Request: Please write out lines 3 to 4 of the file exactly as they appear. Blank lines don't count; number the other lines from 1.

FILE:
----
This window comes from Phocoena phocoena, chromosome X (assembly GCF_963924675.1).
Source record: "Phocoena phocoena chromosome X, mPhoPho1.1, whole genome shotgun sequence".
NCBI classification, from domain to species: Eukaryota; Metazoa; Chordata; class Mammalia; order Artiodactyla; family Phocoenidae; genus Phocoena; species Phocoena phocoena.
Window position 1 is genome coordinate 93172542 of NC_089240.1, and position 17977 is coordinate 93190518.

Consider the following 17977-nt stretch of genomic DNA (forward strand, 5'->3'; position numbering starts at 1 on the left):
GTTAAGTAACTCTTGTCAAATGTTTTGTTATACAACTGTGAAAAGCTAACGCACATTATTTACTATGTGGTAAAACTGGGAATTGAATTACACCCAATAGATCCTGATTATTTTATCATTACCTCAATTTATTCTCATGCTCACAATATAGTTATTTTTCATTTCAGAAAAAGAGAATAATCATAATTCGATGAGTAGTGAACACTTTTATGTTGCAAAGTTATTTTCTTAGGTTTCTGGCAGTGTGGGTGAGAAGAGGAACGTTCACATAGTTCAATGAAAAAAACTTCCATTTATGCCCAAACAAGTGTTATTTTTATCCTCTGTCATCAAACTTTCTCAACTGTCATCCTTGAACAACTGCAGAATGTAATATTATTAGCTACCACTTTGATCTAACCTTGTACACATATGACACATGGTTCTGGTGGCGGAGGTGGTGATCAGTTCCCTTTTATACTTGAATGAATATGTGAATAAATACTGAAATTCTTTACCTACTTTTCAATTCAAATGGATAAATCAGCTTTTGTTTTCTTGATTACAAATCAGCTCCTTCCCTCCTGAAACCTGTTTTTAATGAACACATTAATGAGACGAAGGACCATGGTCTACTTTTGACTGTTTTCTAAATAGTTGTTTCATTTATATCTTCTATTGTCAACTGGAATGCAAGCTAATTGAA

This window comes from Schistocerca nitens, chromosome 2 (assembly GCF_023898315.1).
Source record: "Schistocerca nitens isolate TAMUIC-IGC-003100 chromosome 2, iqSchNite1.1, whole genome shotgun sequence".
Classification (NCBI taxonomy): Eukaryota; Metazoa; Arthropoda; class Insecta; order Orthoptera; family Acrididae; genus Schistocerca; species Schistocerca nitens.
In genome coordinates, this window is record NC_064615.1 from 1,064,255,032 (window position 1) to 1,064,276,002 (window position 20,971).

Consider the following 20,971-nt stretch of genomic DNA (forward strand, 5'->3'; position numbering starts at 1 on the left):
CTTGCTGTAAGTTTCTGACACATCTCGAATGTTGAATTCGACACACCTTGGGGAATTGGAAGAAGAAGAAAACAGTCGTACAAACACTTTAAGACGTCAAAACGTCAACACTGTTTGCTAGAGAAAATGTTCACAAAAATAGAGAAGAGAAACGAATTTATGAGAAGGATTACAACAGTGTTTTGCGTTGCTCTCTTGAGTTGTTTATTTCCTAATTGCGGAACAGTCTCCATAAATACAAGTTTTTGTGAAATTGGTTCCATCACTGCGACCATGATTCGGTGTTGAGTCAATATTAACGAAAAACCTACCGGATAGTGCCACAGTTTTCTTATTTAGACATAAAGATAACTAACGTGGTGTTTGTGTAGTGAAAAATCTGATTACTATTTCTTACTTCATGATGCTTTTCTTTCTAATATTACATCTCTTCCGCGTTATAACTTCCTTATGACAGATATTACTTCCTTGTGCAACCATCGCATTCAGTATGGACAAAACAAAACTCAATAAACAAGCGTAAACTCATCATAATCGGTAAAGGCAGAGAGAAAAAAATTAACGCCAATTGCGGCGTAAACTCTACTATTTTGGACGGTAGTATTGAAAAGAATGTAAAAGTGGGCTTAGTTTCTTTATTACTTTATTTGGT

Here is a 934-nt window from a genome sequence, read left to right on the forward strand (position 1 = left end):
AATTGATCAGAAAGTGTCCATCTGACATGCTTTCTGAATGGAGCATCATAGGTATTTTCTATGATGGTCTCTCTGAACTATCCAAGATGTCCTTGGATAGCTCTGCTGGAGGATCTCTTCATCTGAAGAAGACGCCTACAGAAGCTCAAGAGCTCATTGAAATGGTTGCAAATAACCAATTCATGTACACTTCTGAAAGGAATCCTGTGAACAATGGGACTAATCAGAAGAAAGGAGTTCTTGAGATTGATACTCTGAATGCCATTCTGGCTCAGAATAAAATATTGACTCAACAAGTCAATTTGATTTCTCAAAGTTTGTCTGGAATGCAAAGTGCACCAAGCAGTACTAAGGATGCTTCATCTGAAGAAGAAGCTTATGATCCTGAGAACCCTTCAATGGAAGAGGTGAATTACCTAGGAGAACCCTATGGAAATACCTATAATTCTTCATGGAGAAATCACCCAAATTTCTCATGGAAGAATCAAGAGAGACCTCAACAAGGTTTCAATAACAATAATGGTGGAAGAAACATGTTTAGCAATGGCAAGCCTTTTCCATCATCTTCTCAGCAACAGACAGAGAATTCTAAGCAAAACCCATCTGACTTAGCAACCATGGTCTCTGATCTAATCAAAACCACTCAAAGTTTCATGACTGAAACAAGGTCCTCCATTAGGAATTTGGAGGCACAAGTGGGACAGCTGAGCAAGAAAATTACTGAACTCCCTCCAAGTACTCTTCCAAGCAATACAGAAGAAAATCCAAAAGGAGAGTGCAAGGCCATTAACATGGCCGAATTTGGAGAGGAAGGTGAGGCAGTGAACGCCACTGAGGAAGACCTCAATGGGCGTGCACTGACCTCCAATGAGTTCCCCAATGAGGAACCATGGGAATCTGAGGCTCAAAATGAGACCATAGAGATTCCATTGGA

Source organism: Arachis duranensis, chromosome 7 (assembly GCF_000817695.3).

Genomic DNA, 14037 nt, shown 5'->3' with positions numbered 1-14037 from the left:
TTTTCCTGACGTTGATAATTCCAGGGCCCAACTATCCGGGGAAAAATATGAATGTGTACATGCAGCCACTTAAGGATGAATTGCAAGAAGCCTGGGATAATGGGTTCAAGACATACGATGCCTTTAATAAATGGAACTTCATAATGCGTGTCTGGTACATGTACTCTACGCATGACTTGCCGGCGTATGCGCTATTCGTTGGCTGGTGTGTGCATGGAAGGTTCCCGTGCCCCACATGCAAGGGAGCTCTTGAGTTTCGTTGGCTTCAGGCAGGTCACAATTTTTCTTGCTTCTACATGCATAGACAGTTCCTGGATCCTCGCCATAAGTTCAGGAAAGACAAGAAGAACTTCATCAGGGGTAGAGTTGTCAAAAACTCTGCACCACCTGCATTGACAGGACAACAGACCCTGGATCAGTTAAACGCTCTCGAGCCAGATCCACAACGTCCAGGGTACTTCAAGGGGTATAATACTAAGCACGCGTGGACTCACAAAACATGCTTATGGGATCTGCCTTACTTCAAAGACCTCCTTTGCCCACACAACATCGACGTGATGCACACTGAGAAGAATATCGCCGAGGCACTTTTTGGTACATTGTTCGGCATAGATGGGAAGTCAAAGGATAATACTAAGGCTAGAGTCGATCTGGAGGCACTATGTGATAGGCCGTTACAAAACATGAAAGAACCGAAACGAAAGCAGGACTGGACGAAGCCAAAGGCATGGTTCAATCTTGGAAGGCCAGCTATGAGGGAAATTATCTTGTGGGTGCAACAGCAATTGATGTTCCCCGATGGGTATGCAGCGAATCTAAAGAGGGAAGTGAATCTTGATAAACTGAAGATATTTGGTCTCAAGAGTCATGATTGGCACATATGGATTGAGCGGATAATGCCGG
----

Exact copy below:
NCBI classification, from domain to species: Eukaryota; Metazoa; Chordata; class Mammalia; order Artiodactyla; family Phocoenidae; genus Phocoena; species Phocoena phocoena.
Window position 1 is genome coordinate 93172542 of NC_089240.1, and position 17977 is coordinate 93190518.